DC's Moto Postscripts, Rolex Series

MOTO POSTSCRIPTS -- ROLEX SERIES DRAWING ATTENTION TO ONESELF Is it just me or does anyone notice that when someone or something starts doing something really well that at least some of the, um, losers start thinking "cheaters." Then again,...



Is it just me or does anyone notice that when someone or something starts doing something really well that at least some of the, um, losers start thinking "cheaters."

Then again, back in my elementary school recess days, "cheater" was thrown around on the schoolyard like Camel used to hand out cigarettes at sportscar races. (Can one even say "cigarette" nowadays without someone else thinking a 16-year-old, just from hearing the word, has been corrupted for the rest of his days?)

Bob Stallings, not to mention Alex Gurney and Jon Fogarty, now find themselves in the spotlight 'cause they're "Just doing a lot of little things right," as Gurney said last weekend at Mid-Ohio Sports Car Course.

Talk of Stalling's blood-red Gainsco No. 99 Pontiac-Riley's accomplishments started bubbling forth at Watkins Glen International, where the car likewise found the pole and checkered flags at the Sahlen's Six there.

At Mid-Ohio, just about everyone had an opinion on how or why the car has done so well. Surprisingly, none mentioned the "C" word.

With the Gainsco team's success at Mid-Ohio, Rolex Series officials figured it would be best to perform a post-race tear down of the team's Pontiac engine, scrutinizing engine displacement, pistons, head gasket, combustion chamber, compression ratio, intake- and exhaust-runner volumes, port dimensions, intake and exhaust valves, intake manifold and throttle-body sizes.

According to Rolex Series Big Guy Scott Spencer, here's what they found: nothing amiss.

"The inspection results were within the specifications spelled out in the 2007 Grand American rule book," Spencer said so dryly that a desert landscape appears awash by comparison.

However, most of those in the Rolex Series paddock who had talked about the "Driven" Gainsco team hadn't mentioned its engine. Instead, they spoke of "grip."

"That car runs really flat on the course," a top-finishing driver said. "I followed it as best as I could and the clearance from the bottom of the body to the track doesn't vary. It's glued."

One crew chief of another car that eventually finished in Mid-O's top-five was certain the No. 99 was employing something "new" on either the mechanical or aerodynamic grip side.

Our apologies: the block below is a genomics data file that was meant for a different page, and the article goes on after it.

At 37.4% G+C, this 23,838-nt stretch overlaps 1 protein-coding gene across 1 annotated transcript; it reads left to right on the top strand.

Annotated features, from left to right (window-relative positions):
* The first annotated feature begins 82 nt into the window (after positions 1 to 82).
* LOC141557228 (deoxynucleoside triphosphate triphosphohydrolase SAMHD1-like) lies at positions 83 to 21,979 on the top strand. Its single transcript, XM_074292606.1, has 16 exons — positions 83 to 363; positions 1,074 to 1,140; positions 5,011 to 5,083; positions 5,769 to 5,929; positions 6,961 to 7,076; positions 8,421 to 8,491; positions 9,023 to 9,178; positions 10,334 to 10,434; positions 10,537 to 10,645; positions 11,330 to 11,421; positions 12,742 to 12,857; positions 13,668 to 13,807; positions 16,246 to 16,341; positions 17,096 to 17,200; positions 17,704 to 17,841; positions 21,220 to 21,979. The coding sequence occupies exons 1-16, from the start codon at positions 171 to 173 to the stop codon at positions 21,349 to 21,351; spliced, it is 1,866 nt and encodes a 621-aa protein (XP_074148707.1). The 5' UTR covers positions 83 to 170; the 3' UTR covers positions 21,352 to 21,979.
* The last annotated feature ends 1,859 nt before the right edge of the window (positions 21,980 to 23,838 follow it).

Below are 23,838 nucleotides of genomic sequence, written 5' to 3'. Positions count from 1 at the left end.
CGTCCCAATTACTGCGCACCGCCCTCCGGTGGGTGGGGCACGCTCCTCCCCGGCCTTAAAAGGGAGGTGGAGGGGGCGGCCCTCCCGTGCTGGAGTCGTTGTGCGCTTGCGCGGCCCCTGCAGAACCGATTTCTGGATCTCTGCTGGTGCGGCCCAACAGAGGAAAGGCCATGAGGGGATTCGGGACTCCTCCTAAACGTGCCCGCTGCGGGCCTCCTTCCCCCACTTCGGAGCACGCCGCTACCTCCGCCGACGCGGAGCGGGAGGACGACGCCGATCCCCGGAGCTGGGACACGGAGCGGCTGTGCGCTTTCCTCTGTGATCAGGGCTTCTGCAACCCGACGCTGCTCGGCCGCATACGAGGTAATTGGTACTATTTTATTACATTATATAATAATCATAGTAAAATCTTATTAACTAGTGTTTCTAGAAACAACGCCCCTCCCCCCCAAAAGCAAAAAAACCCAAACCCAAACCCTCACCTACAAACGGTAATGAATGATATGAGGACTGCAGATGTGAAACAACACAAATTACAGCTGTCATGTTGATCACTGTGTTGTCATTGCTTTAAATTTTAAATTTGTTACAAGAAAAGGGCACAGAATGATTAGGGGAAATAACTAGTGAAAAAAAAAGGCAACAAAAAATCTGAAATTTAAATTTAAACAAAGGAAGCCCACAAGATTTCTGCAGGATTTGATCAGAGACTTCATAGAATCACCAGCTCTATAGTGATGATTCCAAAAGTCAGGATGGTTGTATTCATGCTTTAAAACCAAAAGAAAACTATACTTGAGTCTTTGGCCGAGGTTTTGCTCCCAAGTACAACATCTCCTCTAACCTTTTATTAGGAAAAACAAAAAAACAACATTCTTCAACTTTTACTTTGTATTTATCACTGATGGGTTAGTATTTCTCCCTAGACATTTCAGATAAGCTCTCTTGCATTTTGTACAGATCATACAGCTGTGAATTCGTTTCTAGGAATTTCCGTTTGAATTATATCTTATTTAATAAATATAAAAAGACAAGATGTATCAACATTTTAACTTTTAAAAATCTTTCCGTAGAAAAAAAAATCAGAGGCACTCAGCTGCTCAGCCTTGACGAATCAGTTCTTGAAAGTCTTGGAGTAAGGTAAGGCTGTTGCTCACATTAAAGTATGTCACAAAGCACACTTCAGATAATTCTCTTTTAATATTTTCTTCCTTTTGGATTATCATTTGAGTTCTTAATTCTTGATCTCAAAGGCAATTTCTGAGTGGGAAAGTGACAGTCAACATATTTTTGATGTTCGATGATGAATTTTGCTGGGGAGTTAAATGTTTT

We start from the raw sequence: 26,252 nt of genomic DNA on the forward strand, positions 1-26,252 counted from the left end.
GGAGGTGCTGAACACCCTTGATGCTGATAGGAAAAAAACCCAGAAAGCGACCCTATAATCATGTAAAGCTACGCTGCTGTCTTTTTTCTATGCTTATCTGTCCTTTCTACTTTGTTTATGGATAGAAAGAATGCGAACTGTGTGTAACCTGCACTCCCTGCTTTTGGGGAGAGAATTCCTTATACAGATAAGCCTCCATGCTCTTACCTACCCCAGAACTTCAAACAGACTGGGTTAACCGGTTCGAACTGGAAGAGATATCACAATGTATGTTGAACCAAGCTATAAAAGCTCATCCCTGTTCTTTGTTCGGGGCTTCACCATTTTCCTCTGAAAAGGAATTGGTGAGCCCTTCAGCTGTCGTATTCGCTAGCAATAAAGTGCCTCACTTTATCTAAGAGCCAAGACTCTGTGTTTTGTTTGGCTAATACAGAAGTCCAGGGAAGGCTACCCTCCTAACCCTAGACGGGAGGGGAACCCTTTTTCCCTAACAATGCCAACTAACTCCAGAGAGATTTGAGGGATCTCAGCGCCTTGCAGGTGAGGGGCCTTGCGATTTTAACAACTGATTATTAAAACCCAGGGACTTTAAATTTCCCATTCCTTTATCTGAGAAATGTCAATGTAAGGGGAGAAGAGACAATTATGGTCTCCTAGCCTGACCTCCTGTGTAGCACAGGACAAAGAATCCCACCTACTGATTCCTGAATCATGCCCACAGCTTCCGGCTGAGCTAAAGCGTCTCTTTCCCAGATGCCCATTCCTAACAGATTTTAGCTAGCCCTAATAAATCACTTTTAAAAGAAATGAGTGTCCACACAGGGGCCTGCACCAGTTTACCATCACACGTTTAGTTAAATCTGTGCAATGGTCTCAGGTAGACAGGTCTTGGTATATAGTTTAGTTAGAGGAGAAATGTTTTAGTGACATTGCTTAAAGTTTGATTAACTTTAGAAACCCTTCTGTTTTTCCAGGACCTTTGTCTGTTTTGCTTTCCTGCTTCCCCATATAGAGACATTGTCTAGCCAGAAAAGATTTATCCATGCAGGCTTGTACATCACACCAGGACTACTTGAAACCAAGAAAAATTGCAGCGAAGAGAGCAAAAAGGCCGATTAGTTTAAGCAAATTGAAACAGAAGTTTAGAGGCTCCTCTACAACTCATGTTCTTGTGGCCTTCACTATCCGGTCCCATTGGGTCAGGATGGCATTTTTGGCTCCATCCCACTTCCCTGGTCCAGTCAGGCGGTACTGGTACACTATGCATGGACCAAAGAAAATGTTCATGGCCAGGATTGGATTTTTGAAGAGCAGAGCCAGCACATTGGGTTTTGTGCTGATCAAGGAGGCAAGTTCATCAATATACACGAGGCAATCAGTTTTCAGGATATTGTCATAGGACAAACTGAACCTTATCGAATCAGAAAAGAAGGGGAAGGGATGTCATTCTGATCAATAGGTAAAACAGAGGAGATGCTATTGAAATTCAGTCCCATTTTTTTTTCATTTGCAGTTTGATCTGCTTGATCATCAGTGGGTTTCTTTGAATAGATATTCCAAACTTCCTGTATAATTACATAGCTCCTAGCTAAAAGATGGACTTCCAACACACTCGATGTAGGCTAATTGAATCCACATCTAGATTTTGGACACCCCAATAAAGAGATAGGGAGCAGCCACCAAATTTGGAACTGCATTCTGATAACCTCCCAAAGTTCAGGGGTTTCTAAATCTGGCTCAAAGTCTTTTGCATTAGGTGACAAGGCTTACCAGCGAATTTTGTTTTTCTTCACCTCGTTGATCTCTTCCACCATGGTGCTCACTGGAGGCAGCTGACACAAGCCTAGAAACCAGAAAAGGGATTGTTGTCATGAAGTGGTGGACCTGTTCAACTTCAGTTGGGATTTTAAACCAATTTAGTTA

Almost all agreed, though, that humans have a tendency to get better at what they do and uniformly said that's what they believe is happening with the No. 99. Put another way: the 99's found a way to make whatever's legal work best for them.

Here's the solution to learning Gainsco's secret: Hire the team away. That's what happens over in NASCAR. (Sorry, Bob.)


For a little extra money, Rolex Sports Car Series and Koni Challenge teams belonging to Grand American's Pacesetter's group get a few extra privileges, including another cool decal to adhere to the race car, preferred paddock parking and access to a dining hall serving breakfast, lunch and dinner provided by a staff of friendly, smiling sorts.

During race events a wide variety of everyday food - from take-out to sit-down - is served daily underneath one doggone-big, almost circus-sized tent.

If the often overflow seating capacity is any indication, "Buddy's" has long been a popular gathering place for hungry team owners, drivers, crew members, support vendors and race officials. Even reporters enjoy a little of Buddy's hospitality every now and again.

Starting at Mid-Ohio - for a few more "exclusive" dollars (if you catch my drift) - served were game hens, pork and beef tenderloins and some other high-brow, unpronounceable dishes in a separate tent that, well, ain't named "Buddy's" -- even though he runs it, too.

Supposedly, snails and such are served by candlelight in a separate, enclosed facility that had the look of air-conditioning - otherwise it would've been a virtual sauna. Then again, who knows what rich folk undertake, of which we mere mortals are truly clueless largely because we haven't actually been there; done that 24/7/12/365/366 on leap years (24/7 just doesn't completely cover the bases, you know what I mean?).

From all indications -- gathered only from the outside while looking in because one needed a certain wristband for access -- the new "chow" hall was a success.

What's that mean to those reading this?

Just call it an advance "apology" explanation.

Over the years a lot of information (some might go so far as to say "intelligence," but not me) was gathered -- through purposeful or unintentional tongue slips -- by reporters who either were in the general vicinity of or, far more often, broke bread face-to-face with team principals, drivers and others well up racing's pecking order.

That two-way-street of information flow -- it never went just one way -- now looks to have motored on down the road about as fast as a DP at full song.

I lose; they lose; you lose.


Gurney's and Fogarty's 30-second runaway victory at Mid-Ohio brings to mind the beginnings of the World Sports Car concept.

Quick: What was the 1994 Rolex 24 At Daytona pole time posted by Spain's Fermin Velez in a Chevrolet-powered Spice WSC 94?